Fort Erie, Port Colborne switch from blizzard warning to flood warning


Published December 29, 2022 at 3:38 pm

The Christmas Blizzard of 2022 is over for Niagara’s southern towns – Fort Erie, Port Colborne and Wainfleet – but the aftermath remains.

With temperatures expected to be above zero for the next six days, all that snow is about to turn into water and according to the Niagara Peninsula Conservation Authority (NPCA), that means floods are on the way.

“The recent blizzard has resulted in an average accumulation of five to 10 cm of snow across the central, north, and west portions of the watershed and approximately 15 to 30cm of snow along the southern watershed from Haldimand County to Fort Erie.”

The NPCA says with the current forecast is calling for temperatures to remain above the freezing mark for at least the next six days, “it will result in significant snow melt.”

Rain is predicted to begin on Friday (Dec. 30) and continue into Saturday (Dec. 31) with rainfall accumulations of 15 to 25 mm expected.

“This rainfall combined with snow melting over saturated or frozen ground can cause significant runoff to be directed into local ditches, watercourses, and storm sewer systems.”

The NPCA says water levels in Big Forks Creek (Wainfleet) and Black Creek (Stevensville) are elevated “but presently below levels that would result in flooding.”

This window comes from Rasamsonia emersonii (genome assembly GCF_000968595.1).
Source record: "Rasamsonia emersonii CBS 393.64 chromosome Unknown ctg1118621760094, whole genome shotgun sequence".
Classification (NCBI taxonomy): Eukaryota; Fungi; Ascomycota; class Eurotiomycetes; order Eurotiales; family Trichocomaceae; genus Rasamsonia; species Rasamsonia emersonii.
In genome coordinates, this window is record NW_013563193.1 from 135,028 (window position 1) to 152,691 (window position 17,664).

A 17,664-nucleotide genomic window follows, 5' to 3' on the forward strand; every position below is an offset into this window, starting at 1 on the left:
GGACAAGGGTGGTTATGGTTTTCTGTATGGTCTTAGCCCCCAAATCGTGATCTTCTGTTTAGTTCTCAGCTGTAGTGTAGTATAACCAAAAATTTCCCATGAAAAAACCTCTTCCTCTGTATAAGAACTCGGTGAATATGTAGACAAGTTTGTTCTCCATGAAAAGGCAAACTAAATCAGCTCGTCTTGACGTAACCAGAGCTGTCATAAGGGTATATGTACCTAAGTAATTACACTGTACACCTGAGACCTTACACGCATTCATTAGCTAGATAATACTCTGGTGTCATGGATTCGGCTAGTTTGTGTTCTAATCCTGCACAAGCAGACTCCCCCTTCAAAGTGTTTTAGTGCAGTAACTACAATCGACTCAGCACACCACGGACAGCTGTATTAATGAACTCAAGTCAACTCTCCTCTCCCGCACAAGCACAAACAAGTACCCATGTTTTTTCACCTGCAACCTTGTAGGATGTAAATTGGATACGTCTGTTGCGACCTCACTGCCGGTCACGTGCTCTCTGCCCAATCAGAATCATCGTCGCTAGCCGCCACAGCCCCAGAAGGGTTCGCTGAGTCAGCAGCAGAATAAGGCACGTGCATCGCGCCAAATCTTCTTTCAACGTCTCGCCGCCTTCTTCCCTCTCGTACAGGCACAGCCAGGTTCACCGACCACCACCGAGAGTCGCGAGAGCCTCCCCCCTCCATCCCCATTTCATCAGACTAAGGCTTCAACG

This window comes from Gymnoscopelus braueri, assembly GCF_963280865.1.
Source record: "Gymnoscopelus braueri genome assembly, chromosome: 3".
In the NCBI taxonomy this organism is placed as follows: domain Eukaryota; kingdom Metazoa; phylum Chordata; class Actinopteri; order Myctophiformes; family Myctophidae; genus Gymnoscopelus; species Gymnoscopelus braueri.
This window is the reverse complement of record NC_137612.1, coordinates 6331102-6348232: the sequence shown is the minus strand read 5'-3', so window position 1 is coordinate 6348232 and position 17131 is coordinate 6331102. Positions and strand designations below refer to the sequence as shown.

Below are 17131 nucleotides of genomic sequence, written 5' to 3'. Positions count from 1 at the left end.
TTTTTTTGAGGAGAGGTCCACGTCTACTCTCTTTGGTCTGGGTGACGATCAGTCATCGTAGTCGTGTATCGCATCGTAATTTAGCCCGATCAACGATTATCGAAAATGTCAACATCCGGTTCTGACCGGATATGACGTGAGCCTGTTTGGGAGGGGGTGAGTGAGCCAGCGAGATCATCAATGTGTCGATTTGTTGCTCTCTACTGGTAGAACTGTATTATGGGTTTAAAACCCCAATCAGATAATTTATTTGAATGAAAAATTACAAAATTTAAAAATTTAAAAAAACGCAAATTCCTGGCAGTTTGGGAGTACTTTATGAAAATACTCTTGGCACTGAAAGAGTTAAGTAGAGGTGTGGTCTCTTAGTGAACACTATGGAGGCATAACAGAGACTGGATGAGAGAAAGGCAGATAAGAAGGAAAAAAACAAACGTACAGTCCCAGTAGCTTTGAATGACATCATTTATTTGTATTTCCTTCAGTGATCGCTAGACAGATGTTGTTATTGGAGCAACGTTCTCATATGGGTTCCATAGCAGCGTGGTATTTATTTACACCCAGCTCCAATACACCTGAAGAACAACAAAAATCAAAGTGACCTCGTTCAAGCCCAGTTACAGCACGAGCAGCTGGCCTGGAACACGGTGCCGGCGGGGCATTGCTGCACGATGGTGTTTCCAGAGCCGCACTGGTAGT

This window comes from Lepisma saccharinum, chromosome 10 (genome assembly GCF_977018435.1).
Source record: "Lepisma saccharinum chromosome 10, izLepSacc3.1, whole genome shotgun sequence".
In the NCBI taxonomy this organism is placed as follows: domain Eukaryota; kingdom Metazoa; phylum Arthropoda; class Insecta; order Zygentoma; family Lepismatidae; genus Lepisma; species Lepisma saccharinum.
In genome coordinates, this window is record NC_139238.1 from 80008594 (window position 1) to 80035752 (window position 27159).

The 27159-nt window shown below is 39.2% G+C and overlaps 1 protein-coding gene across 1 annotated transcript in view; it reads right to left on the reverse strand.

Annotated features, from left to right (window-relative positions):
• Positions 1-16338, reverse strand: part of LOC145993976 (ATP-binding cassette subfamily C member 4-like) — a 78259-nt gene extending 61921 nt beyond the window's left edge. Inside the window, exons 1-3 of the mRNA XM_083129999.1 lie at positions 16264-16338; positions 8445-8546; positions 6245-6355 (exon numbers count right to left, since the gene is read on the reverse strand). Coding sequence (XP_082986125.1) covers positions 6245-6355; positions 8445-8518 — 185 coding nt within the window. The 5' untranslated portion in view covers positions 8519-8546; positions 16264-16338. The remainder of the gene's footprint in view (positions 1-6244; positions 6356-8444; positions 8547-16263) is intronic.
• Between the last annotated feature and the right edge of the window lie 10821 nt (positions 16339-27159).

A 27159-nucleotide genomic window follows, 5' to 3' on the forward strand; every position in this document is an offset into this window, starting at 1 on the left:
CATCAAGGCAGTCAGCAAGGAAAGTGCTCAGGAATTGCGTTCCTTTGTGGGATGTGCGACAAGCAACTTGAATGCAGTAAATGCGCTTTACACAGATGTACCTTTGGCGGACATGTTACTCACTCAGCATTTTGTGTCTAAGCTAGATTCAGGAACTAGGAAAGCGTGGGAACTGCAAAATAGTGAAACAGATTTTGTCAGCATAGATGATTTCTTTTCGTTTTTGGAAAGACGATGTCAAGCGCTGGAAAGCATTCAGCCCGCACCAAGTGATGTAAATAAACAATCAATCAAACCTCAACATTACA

Their field inspections have also confirmed elevated water levels in the Casey Drain (Side Road 18 in Wainfleet), the Beaver Dams Drain (Weaver Road in Port Colborne), and Six Mile Creek (Thunder Bay Road in Fort Erie).

“During our inspection, the NPCA had encountered municipal crews working diligently to open the channels and watercourses that drain into Lake Erie which had been blocked by sand and debris from the recent storm surge.”

For Haldimand County to Fort Erie, the forecast snow melt and rainfall has the potential to result in riverine flooding. “The extent of flooding will depend upon the amount of rainfall that is received. During this time, localized flooding is anticipated due to many roadside ditches being filled with debris, ice and snow.”

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